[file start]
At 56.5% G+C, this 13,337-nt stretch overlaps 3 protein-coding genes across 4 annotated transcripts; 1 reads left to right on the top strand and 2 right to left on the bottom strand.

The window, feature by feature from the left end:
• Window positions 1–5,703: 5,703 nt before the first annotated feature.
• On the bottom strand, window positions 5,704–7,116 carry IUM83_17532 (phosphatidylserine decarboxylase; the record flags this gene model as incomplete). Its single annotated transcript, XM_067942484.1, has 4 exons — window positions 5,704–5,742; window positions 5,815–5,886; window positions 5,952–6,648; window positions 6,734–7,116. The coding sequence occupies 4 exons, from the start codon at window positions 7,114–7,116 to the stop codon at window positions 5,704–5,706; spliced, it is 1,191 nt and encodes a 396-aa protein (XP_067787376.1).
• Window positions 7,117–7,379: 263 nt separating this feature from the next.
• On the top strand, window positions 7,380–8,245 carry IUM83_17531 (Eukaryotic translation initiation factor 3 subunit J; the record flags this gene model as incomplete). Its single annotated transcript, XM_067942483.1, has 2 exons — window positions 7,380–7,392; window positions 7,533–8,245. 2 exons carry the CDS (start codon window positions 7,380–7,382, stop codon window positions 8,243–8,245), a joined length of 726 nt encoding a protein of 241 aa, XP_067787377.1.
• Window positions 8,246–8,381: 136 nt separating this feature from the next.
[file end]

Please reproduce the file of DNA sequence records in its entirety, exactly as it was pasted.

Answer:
At 56.5% G+C, this 13,337-nt stretch overlaps 3 protein-coding genes across 4 annotated transcripts; 1 reads left to right on the top strand and 2 right to left on the bottom strand.

The window, feature by feature from the left end:
• Window positions 1–5,703: 5,703 nt before the first annotated feature.
• On the bottom strand, window positions 5,704–7,116 carry IUM83_17532 (phosphatidylserine decarboxylase; the record flags this gene model as incomplete). Its single annotated transcript, XM_067942484.1, has 4 exons — window positions 5,704–5,742; window positions 5,815–5,886; window positions 5,952–6,648; window positions 6,734–7,116. The coding sequence occupies 4 exons, from the start codon at window positions 7,114–7,116 to the stop codon at window positions 5,704–5,706; spliced, it is 1,191 nt and encodes a 396-aa protein (XP_067787376.1).
• Window positions 7,117–7,379: 263 nt separating this feature from the next.
• On the top strand, window positions 7,380–8,245 carry IUM83_17531 (Eukaryotic translation initiation factor 3 subunit J; the record flags this gene model as incomplete). Its single annotated transcript, XM_067942483.1, has 2 exons — window positions 7,380–7,392; window positions 7,533–8,245. 2 exons carry the CDS (start codon window positions 7,380–7,382, stop codon window positions 8,243–8,245), a joined length of 726 nt encoding a protein of 241 aa, XP_067787377.1.
• Window positions 8,246–8,381: 136 nt separating this feature from the next.